No, the only way to stop yourself being forever saddled with the unwanted obsession is to kill it before it takes root. Your best bet is to somehow link the despised object with some tragedy: "I can't even look at a cheese-grater since my pet rabbit died." not only makes anyone who attempts to give you yet another tawdry variation on the theme feel guilty about opening old wounds, but gives you an excuse to be rid of those which you have already accumulated.

Either that, or let it be known that you are into something so obscure (or expensive) that it defeats the laziness factor by requiring more effort on the part of the gift-giver than a regular present. I mean everyone knows I'm a big fan of Doctor Light, but I've already got both action figures that were made of her and the trading card. At this point the only option is hunting through back issue bins or searching online for comics that don't have her name in the title, and that's way too much like effort.

Friday, August 14, 2015

Flash of Light

Can you imagine how delighted I am to hear that Kimiyo Hoshi will be appearing on The Flash TV show? Either I'm not her only fan, or the Flash producers were desperate to find a female character in DC's archive who wasn't a blonde.

More info at The Mary Sue.

Thursday, August 22, 2013

The Hobbit Princess

A rather... loose adaptation of J.R.R. Tolkien's The Hobbit produced in 1966 for the sole purpose of fulfilling Rembrandt Films' licensing contract and retaining rights to the book.

I have to say I'm disappointed that the princess was cut from Thorin's band of adventurers in Peter Jackson's version. It makes the movie such a sausage fest.

Tuesday, August 20, 2013

The Difference in Doctor Who

There are countless opinions on the difference between classic Doctor Who and new Doctor Who, but once you get past all the technical aspects, the period specific stuff, and the differences in the society it was created for, it seems to me that the main difference is that old Who was about people in crisis, with the Doctor acting as a catalyst to change the situation, where as new Who, specifically Moffat Who, is all about the Doctor.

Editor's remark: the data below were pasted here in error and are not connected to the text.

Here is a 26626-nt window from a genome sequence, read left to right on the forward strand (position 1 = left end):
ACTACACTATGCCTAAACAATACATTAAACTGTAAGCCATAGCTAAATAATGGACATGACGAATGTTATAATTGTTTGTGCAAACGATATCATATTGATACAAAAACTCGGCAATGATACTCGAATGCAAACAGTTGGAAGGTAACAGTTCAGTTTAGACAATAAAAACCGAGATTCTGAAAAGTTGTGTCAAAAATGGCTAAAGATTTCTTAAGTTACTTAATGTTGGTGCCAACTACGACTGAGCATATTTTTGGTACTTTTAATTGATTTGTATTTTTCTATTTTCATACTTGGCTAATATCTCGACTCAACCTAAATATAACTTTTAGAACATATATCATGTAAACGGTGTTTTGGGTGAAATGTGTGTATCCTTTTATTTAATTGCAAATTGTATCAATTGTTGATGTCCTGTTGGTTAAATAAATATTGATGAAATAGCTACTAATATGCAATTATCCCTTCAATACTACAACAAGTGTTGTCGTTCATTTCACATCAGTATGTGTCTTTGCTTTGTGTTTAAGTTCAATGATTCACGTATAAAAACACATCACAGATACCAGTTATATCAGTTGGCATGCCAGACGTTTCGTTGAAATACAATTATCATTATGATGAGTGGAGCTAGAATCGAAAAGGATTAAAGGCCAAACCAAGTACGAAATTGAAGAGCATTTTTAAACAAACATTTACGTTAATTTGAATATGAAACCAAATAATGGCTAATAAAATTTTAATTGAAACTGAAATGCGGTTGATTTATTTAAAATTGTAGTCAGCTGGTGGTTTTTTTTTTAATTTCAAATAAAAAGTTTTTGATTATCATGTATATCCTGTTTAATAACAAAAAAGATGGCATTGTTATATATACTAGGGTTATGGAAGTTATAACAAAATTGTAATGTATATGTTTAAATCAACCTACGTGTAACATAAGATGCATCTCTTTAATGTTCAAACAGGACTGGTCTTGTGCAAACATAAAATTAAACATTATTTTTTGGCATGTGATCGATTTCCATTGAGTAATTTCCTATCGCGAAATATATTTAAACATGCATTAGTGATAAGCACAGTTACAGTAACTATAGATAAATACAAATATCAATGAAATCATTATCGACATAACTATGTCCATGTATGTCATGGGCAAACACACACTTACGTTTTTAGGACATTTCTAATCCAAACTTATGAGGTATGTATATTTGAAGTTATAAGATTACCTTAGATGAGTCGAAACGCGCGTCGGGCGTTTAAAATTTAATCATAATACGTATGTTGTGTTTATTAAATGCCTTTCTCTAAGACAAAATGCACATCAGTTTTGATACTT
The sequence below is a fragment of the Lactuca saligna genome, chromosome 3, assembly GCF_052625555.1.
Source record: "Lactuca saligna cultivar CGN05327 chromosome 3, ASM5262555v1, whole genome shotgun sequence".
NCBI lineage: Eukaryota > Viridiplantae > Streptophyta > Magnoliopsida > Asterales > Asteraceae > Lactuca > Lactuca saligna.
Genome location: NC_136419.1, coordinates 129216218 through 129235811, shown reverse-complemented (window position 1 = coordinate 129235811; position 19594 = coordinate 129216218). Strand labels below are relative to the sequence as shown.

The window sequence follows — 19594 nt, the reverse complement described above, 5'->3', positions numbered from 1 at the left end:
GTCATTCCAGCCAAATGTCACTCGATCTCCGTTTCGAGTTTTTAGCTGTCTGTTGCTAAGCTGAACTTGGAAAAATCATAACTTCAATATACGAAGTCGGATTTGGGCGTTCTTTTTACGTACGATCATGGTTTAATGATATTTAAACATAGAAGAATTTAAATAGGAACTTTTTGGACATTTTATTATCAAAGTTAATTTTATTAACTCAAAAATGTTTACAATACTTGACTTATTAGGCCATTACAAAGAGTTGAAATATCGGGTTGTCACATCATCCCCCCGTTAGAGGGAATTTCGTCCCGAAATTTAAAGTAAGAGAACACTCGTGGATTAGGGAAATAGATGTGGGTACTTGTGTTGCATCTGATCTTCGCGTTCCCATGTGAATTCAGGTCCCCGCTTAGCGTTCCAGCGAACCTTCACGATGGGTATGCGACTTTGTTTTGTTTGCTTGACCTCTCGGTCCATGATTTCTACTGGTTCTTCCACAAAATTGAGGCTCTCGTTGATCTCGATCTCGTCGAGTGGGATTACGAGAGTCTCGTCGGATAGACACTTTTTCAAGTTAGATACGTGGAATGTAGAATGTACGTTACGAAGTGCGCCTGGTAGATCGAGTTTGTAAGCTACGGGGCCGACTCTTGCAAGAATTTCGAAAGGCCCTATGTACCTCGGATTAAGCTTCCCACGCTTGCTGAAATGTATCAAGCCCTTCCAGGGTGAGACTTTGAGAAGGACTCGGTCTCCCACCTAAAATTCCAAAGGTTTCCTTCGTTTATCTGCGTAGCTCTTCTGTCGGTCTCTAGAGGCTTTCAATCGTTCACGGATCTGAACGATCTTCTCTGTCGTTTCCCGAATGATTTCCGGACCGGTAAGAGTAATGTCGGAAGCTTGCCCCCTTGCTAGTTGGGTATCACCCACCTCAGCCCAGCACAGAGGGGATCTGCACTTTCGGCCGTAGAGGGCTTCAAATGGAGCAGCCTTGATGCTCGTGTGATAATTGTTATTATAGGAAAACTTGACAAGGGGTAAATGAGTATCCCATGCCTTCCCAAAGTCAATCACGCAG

I think it's fair to say that a lot of the time in the original series there was too little Doctor, with virtually no background given to the character until the series had been running for ten seasons, and the TARDIS, that wonderful place, often serving no function other than transporting the characters from story to story. But in Moffat Who it seems like everything is about the Doctor. The tedious season-long story arcs are all focussed on the Doctor, seemingly intent on probing mysteries to which nobody really wants to know the answer. There was even an episode that consisted of little more than characters wandering around the TARDIS, which, apart from a few nice moments, served to make it less interesting than it had been when it was all a mystery.

New Who has now reached the opposite extreme from the early days of old Who, when what would work so much better is a lot closer to the mid-point between the two. Neither a complete absence of Doctor stuff, nor a total fetishistic obsession with the character. I only hope that the next person who is put in charge of the show has some understanding of this.


Tuesday, August 13, 2013


Why are there never any ballet-dancing taxidermied mice on ebay when you want one?

Sunday, July 28, 2013

Light show

I'd been under the impression that Doctor light had been dropped from current DC continuity, along with a number of characters who have more than two fans, but while that's likely true (and given current editorial attitudes I tend to think she's well out of it) it doesn't stop her turning up in Derek Fridolfs and Dustin Nguyen's excellent Lil' Gotham, which against explicit editorial mandate even managed to sneak a blonde Batgirl into one issue.

Thanks guys. It's nice to know Kimiyo still gets a little love.